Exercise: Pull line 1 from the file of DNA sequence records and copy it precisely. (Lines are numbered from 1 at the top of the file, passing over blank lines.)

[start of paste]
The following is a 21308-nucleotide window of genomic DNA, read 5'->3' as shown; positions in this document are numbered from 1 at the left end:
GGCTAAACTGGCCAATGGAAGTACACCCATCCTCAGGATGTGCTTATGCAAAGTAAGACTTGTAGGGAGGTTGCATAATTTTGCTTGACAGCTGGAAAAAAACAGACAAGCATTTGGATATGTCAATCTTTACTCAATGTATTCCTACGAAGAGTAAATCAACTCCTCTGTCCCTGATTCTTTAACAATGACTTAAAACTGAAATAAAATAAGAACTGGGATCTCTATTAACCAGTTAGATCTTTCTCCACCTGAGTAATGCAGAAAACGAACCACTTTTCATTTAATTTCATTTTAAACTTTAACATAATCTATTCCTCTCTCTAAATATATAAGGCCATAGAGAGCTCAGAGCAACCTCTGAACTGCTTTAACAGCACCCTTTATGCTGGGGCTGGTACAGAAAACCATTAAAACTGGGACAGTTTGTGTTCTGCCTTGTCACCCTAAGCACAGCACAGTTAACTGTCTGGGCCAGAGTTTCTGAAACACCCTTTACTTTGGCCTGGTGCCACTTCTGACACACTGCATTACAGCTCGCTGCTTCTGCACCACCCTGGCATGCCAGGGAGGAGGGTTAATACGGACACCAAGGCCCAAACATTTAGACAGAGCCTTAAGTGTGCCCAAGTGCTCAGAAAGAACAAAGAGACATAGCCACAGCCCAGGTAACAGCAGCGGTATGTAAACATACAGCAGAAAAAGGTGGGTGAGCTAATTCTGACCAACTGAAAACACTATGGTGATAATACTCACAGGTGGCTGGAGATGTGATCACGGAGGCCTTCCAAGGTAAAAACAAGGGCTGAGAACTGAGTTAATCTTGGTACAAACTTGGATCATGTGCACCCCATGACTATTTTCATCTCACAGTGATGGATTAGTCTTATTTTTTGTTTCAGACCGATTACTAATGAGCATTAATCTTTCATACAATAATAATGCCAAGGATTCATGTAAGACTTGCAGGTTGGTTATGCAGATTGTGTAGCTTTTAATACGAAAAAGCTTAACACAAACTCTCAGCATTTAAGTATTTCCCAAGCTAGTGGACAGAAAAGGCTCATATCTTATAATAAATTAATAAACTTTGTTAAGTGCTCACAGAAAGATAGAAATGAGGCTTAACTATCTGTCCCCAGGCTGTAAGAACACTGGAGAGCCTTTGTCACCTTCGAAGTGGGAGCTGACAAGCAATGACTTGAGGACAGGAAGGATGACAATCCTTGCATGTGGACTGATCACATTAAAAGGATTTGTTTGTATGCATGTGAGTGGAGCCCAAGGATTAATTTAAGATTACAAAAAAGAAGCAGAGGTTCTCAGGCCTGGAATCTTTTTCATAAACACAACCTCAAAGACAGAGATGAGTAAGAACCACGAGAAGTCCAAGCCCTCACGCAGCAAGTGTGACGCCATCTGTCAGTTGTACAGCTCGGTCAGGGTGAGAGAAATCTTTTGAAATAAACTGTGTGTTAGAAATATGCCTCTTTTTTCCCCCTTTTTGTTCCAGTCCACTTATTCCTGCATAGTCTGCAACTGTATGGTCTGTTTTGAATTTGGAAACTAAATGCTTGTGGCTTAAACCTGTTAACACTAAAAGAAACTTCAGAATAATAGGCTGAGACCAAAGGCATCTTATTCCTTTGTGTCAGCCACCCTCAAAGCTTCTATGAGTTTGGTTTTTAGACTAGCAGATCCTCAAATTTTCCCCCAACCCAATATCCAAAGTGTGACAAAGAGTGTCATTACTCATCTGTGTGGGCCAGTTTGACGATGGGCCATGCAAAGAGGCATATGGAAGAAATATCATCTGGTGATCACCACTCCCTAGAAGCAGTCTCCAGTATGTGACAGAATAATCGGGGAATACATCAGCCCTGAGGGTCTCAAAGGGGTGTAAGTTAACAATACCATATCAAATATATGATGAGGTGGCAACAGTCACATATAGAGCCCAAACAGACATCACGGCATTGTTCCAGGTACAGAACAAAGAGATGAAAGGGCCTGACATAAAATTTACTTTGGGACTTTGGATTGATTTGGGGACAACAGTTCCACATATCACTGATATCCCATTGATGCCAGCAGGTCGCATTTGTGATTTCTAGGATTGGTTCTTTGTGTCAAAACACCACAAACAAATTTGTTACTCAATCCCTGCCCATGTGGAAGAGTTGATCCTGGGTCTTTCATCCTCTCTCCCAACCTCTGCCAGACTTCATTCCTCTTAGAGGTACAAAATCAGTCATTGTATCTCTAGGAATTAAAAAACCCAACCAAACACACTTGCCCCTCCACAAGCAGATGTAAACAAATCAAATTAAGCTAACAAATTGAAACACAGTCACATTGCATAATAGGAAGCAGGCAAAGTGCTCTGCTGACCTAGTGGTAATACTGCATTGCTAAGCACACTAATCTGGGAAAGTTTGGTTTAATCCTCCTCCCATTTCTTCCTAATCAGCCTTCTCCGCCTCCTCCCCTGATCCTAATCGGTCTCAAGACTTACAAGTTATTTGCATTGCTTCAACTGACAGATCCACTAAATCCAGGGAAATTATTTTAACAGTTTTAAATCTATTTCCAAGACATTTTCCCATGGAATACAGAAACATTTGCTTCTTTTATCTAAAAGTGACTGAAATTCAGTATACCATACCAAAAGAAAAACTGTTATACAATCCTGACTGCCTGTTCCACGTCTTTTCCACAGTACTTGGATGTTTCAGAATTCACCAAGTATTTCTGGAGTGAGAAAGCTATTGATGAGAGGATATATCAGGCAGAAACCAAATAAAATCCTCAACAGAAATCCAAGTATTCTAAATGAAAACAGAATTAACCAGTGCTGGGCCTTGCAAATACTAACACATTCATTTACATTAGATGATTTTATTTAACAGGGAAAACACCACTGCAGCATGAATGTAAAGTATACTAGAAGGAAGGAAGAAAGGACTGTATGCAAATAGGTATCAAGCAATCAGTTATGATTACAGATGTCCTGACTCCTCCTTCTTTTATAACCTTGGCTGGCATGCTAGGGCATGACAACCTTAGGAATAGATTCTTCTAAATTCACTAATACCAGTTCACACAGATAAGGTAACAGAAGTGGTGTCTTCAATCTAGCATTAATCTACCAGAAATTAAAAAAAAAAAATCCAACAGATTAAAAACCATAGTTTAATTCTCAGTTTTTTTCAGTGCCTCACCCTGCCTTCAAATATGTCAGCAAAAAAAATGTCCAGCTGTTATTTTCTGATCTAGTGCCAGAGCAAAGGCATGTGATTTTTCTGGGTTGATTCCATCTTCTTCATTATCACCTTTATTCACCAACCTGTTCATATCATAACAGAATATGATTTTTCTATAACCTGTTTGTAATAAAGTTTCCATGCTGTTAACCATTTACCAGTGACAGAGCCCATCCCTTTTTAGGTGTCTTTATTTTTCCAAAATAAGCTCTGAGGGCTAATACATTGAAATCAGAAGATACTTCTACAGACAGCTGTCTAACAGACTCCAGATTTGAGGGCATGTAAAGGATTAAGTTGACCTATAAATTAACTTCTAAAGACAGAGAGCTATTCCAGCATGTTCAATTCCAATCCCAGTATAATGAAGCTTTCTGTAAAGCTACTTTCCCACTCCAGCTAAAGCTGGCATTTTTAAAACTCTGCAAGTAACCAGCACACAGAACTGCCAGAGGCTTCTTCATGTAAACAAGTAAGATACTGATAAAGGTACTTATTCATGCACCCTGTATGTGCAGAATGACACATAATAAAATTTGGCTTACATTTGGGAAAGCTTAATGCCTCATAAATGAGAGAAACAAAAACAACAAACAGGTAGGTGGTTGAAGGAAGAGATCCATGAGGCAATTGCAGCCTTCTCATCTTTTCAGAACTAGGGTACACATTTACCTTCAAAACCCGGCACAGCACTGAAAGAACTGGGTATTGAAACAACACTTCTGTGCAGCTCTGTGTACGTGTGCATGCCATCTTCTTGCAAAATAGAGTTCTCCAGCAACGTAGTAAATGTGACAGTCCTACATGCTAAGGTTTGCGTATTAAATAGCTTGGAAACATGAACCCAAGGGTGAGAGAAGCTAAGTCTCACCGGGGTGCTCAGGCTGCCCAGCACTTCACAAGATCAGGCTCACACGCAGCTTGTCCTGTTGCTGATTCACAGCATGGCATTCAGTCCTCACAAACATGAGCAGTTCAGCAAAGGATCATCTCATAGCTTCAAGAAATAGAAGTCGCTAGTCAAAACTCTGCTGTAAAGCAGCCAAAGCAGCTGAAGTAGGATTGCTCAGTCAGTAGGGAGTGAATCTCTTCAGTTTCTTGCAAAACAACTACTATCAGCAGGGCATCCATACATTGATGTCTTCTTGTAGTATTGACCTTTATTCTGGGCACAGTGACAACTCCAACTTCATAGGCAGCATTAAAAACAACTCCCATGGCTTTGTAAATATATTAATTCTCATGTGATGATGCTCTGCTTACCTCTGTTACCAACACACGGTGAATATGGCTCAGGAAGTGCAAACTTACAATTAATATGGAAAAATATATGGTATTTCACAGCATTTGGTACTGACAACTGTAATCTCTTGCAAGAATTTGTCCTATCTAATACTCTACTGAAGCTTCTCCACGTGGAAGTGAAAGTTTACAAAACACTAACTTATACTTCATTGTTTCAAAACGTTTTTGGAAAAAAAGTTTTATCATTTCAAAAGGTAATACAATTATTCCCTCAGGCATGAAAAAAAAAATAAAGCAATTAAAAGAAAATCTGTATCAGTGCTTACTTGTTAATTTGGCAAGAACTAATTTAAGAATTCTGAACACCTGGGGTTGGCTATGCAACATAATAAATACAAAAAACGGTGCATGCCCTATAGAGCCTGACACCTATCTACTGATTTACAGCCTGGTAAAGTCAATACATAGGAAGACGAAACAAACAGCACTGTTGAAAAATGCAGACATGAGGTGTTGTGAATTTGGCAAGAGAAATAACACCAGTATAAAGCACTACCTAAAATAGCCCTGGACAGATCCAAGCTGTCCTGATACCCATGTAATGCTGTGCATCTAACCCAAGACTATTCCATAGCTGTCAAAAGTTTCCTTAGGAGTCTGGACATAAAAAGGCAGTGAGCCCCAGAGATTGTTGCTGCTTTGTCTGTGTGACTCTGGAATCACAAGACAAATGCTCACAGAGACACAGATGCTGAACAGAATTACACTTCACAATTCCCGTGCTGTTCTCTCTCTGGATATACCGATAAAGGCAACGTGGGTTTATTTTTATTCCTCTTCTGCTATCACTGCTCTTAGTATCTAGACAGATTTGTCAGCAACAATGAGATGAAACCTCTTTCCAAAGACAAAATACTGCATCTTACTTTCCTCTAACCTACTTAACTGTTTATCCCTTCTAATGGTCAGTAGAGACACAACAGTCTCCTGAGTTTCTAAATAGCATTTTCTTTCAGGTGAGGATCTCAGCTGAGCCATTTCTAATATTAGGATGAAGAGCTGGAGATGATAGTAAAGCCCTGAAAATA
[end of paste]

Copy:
The following is a 21308-nucleotide window of genomic DNA, read 5'->3' as shown; positions in this document are numbered from 1 at the left end: